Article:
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A careful study of the various figures here gathered together may perhaps, as in the case of single tests, lead one to the belief that it is the individual who must be watched. Given representatives of one country or race may be better or worse than those of another country or race, but the variation seems to be the variation of individuals. Professor Woodworth says, in his study already quoted: "On the whole the keenness of the senses seems to be about on a par in the various races of mankind." Perhaps we may go even further. The total range of scores made by the children at Ellis Island shows a distribution similar to that usually found in like studies.

One difficulty in past years, too little emphasized, has been the overwhelming numbers of certain races that came in a given short space of time. Assimilation is as much a question, it would seem, on this side of over great numbers of one nationality or race, as it is on the larger side, of the assimilation of great numbers of immigrants of all races. With this looked out for to an even greater degree by the new law, with the more careful sifting, and with the demand for more exact credentials, with the greater distribution of arrivals over more months in the year, there seems to be a way opening for the exacting, under the law, of that higher standard which the country has come to demand.

We may hope to see developed in connection with the Medical Division at Ellis Island, an extension of the "Psychological" work already begun. As we have noted, all the complicated machinery of "Immigration” bears the signs of a gradual and intelligent growth. From the "arithmetic problems," and the simple questions now asked of the arriving immigrant, in any doubtful case, which appears upon the line, or in the intensive examination rooms, to discover if further examination on the mental side is necessary, there might be developed a short series of tests which all immigrants should be given, perhaps the children on the left, and the adults on the right, (for such division might be possible in the line) to serve as a general and further weeding process, after the Medical Division examination, as now conducted, is finished. For adults there might be quick moving tests on the picture completion order, or an adapted "E" test, based on the illiterate vision test (but with two "E's” perhaps instead of one E and a card), or a pattern filling test after the example of the third question in the Beta, or the Knox cubes, or the “Learning Test” as described by Dr. Mullan.

Speed is a requisite here, for as it is necessary to discover the cases that are below normal, according to the law, so also it is right to detain as short a time as possible those immigrants who in all respects do satisfy the law, and who should therefore not be retarded in their entrance into the country.

Some such method as this, with tests chosen by experienced workers, would, it seems, secure in both these ways the desired results, for in the cases where the non language tests had not given convincing information, this smaller number of immigrants might be given some oral or written test through interpreters, as the Eugenics Committee suggested, without delay of the entire number. That a quick working selective process at first would be a wise one, whatever slower moving and more exhaustive one might be used after those who gave evidence of being beyond question had passed on their way, seems evident after watching the principle of development which is at work at Ellis Island. The standards set, when once the system was in working order, could be raised or lowered without causing any change in the process itself.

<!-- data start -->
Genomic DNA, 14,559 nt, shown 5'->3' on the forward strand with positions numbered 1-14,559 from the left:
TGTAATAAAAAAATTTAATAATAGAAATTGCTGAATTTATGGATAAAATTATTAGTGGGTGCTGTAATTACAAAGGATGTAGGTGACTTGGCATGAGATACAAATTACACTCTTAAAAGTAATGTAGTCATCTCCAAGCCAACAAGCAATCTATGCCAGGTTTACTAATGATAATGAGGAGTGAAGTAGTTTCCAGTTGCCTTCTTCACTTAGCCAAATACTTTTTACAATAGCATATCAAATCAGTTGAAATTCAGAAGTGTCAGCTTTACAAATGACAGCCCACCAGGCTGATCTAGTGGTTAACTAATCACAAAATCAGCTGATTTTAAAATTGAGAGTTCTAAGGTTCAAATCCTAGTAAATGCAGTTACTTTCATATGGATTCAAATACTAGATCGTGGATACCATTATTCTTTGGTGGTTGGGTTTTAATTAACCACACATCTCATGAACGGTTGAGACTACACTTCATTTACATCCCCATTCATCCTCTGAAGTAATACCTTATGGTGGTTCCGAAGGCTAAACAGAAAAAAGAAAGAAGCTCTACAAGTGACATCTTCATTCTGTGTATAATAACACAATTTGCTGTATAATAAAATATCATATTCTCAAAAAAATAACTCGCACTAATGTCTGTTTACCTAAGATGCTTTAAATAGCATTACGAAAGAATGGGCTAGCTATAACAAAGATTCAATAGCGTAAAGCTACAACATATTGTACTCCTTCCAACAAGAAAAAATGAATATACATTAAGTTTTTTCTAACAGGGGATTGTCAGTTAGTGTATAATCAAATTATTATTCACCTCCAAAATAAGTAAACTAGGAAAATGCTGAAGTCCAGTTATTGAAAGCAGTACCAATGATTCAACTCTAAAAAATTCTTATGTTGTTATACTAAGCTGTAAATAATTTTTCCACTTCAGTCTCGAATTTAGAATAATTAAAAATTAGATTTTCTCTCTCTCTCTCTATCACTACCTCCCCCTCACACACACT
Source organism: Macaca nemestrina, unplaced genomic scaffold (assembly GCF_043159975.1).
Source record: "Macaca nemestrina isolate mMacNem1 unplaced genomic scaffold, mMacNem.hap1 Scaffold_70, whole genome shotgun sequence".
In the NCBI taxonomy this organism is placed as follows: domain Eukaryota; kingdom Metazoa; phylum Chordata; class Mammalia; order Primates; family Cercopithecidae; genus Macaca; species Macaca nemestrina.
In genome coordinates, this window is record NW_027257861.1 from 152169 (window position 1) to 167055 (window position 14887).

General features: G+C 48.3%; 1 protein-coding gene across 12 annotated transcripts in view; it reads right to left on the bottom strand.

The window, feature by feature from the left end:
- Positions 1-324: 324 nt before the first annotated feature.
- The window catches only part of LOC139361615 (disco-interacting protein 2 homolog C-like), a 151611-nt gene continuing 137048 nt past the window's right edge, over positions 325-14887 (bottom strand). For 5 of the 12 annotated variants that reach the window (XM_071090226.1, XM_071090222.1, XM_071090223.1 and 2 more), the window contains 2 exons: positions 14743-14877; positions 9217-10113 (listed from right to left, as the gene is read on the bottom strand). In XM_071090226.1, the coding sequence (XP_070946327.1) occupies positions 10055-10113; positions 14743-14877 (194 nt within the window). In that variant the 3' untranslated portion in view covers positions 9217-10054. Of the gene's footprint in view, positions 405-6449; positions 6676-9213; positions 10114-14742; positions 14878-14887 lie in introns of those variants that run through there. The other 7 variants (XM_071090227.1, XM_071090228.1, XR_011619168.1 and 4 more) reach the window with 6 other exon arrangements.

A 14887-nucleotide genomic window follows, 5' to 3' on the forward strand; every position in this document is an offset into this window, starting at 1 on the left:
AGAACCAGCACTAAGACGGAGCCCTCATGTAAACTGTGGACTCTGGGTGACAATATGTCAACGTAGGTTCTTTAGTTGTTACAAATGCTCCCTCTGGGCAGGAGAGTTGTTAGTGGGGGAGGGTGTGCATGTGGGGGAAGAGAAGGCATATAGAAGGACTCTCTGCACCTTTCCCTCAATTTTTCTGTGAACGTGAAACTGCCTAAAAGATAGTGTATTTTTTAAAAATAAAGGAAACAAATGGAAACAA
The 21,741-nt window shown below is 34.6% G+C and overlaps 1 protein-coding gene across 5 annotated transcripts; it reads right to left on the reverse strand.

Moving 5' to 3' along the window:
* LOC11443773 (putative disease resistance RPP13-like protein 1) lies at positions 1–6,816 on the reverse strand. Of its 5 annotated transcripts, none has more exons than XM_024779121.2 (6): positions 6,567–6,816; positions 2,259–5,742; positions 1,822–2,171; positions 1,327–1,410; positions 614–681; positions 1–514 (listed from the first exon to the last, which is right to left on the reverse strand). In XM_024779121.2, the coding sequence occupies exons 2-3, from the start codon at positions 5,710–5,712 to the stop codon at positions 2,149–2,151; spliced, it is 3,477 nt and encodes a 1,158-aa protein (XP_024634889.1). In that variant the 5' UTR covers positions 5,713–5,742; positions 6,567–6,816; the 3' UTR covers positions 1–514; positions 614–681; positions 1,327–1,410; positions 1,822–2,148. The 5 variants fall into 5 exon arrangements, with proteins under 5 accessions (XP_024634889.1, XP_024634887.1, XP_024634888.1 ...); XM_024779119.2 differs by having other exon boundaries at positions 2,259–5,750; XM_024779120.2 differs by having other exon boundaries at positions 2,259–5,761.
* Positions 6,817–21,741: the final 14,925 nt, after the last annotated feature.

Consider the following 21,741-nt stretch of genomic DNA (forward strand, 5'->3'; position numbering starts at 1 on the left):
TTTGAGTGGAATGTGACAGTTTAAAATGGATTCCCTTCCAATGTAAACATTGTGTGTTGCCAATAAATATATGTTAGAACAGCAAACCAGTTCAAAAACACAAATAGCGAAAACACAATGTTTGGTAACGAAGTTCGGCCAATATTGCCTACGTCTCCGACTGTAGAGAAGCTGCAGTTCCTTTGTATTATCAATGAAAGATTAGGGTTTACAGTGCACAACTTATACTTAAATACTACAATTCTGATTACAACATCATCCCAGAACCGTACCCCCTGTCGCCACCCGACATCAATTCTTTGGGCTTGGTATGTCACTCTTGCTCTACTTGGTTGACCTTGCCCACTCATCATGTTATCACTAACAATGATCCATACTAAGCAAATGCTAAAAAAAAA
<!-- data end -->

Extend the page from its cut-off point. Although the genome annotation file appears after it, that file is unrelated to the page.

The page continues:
Many of the complete tables of the results obtained at Ellis Island have been included in this Study in order to have them at hand for direct comparison. Mr. William J. Bromwell, who wrote a "History of Immigration” in 1856, said that he presented "facts” only, and left it “to the enlightened understanding of the people

to arrive at just conclusions from the premises therein presented.” It is through such study and critical consideration on the part of many people that the immigration system has advanced and is advancing.

To sum up: The smaller number of immigrants arriving, the more careful selection at the source, the lower quotas for races which have come to this country in the last few years, in numbers impossible of assimilation, the opportunity for more intensive physical and mental examination on arrival, and for greater leisure in getting the facts necessary to determine the fitness of the individual, all give promise of the establishment of improved conditions throughout the country. Difficulties in the working of this latest law will of course be found, individual hardships will exist; but the painstaking and untiring work that is the basis of each development will correct each flaw in time, and the process of admitting only that individual who proves his fitness, seems surely a safe foundation.

Baltimore, 1924.

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1 For text of the law, see Government pamphlet, 68th Congress, no. 139, H. R. 7995.

2 Hearings Before the Committee on Immigration and Naturalization. H. R. 5, etc., 1924.

Pamphlet, 78952. For interesting discussion of various points of the law see report of appearance before Committee of Commissioner H. H. Curran, pp. 621-648 and pp. 719–724.

See also "Fewer and Better.” Henry H. Curran. Saturday Evening Post, November 15, 1924, p. 6.

3 Hearings before the House Committee on Immigration, 1924, Pamphlet 78952, p. 838.

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